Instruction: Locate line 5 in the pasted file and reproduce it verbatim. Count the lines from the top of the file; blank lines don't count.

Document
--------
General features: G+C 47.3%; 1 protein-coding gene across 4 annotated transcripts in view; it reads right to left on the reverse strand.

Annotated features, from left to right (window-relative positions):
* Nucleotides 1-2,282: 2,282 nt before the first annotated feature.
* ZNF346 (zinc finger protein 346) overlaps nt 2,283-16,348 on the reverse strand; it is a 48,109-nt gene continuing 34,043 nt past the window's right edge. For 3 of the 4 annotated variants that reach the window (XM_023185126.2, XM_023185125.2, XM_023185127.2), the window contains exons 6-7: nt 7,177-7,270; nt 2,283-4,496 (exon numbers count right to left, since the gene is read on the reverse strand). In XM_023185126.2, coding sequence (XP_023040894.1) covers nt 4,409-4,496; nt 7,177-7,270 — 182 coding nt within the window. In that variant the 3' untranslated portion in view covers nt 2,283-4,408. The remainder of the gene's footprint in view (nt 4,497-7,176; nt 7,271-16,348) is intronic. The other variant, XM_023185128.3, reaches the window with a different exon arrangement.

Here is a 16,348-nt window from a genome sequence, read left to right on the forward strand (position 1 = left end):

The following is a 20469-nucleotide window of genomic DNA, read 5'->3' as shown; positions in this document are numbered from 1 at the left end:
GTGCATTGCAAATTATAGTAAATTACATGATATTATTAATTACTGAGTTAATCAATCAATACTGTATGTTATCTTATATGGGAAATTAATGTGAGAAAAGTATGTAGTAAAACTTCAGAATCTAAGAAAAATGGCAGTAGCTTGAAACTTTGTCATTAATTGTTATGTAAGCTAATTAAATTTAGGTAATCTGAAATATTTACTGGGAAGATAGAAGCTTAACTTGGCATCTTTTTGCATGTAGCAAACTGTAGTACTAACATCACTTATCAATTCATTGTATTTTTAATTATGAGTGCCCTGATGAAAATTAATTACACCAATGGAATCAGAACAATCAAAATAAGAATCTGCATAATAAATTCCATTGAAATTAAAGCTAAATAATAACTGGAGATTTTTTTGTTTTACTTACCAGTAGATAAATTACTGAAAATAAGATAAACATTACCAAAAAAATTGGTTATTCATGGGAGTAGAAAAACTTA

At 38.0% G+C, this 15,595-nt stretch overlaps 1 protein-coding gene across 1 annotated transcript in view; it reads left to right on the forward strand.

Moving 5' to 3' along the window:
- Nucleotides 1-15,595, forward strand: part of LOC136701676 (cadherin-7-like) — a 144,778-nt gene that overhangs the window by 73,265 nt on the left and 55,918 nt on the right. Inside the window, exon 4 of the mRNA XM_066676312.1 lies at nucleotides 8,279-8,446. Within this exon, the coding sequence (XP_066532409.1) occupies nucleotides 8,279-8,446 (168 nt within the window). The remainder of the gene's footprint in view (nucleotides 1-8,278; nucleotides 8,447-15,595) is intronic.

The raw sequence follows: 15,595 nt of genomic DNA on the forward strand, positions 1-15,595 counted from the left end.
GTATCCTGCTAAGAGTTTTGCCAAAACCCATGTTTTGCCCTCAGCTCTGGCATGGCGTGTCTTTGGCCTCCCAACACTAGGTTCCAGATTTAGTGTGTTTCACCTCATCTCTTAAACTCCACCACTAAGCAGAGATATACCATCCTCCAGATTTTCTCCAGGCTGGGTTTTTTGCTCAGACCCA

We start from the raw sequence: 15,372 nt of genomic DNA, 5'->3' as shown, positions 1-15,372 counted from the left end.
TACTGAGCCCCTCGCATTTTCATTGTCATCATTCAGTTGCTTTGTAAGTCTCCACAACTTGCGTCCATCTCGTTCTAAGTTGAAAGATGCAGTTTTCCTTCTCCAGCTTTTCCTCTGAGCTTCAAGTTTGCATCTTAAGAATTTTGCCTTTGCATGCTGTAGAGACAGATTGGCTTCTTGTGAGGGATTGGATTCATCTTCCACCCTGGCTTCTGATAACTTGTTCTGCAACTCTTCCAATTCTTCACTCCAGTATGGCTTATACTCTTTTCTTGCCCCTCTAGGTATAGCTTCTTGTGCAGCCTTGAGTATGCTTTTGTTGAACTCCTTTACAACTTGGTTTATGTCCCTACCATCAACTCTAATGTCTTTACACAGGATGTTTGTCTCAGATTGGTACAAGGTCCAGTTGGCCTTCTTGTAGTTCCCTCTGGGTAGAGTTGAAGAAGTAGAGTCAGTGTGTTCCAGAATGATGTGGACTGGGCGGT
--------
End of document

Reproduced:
Here is a 16,348-nt window from a genome sequence, read left to right on the forward strand (position 1 = left end):